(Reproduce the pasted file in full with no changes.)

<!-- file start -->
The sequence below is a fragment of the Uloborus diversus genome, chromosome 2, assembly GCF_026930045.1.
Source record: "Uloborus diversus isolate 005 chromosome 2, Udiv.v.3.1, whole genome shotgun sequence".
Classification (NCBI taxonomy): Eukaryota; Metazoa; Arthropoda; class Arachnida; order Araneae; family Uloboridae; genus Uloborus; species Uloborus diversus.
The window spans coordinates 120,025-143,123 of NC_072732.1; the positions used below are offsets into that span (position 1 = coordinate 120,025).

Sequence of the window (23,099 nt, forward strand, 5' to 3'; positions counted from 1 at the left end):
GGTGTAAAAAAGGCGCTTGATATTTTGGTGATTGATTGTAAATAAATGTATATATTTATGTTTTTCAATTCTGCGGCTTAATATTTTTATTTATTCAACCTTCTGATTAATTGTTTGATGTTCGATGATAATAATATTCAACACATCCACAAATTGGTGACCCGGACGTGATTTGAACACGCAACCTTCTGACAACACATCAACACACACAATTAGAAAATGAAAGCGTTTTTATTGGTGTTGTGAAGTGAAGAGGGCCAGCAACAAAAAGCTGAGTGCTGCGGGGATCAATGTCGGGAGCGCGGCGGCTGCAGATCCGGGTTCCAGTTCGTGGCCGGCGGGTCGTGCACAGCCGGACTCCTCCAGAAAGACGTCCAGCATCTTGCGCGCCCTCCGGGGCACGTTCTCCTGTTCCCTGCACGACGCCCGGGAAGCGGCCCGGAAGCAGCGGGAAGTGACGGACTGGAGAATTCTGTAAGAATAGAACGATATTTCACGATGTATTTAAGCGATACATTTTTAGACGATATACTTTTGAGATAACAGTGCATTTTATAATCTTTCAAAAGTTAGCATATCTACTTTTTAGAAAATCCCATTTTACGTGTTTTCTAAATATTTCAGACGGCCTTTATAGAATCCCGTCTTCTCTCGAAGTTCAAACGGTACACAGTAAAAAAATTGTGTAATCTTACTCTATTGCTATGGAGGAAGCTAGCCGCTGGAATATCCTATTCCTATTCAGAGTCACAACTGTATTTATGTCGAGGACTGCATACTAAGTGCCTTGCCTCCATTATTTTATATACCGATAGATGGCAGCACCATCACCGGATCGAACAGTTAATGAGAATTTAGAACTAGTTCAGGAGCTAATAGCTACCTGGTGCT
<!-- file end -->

The sequence below is a fragment of the Uloborus diversus genome, chromosome 2, assembly GCF_026930045.1.
Source record: "Uloborus diversus isolate 005 chromosome 2, Udiv.v.3.1, whole genome shotgun sequence".
Classification (NCBI taxonomy): Eukaryota; Metazoa; Arthropoda; class Arachnida; order Araneae; family Uloboridae; genus Uloborus; species Uloborus diversus.
The window spans coordinates 120,025-143,123 of NC_072732.1; the positions used below are offsets into that span (position 1 = coordinate 120,025).

Sequence of the window (23,099 nt, forward strand, 5' to 3'; positions counted from 1 at the left end):
GGTGTAAAAAAGGCGCTTGATATTTTGGTGATTGATTGTAAATAAATGTATATATTTATGTTTTTCAATTCTGCGGCTTAATATTTTTATTTATTCAACCTTCTGATTAATTGTTTGATGTTCGATGATAATAATATTCAACACATCCACAAATTGGTGACCCGGACGTGATTTGAACACGCAACCTTCTGACAACACATCAACACACACAATTAGAAAATGAAAGCGTTTTTATTGGTGTTGTGAAGTGAAGAGGGCCAGCAACAAAAAGCTGAGTGCTGCGGGGATCAATGTCGGGAGCGCGGCGGCTGCAGATCCGGGTTCCAGTTCGTGGCCGGCGGGTCGTGCACAGCCGGACTCCTCCAGAAAGACGTCCAGCATCTTGCGCGCCCTCCGGGGCACGTTCTCCTGTTCCCTGCACGACGCCCGGGAAGCGGCCCGGAAGCAGCGGGAAGTGACGGACTGGAGAATTCTGTAAGAATAGAACGATATTTCACGATGTATTTAAGCGATACATTTTTAGACGATATACTTTTGAGATAACAGTGCATTTTATAATCTTTCAAAAGTTAGCATATCTACTTTTTAGAAAATCCCATTTTACGTGTTTTCTAAATATTTCAGACGGCCTTTATAGAATCCCGTCTTCTCTCGAAGTTCAAACGGTACACAGTAAAAAAATTGTGTAATCTTACTCTATTGCTATGGAGGAAGCTAGCCGCTGGAATATCCTATTCCTATTCAGAGTCACAACTGTATTTATGTCGAGGACTGCATACTAAGTGCCTTGCCTCCATTATTTTATATACCGATAGATGGCAGCACCATCACCGGATCGAACAGTTAATGAGAATTTAGAACTAGTTCAGGAGCTAATAGCTACCTGGTGCT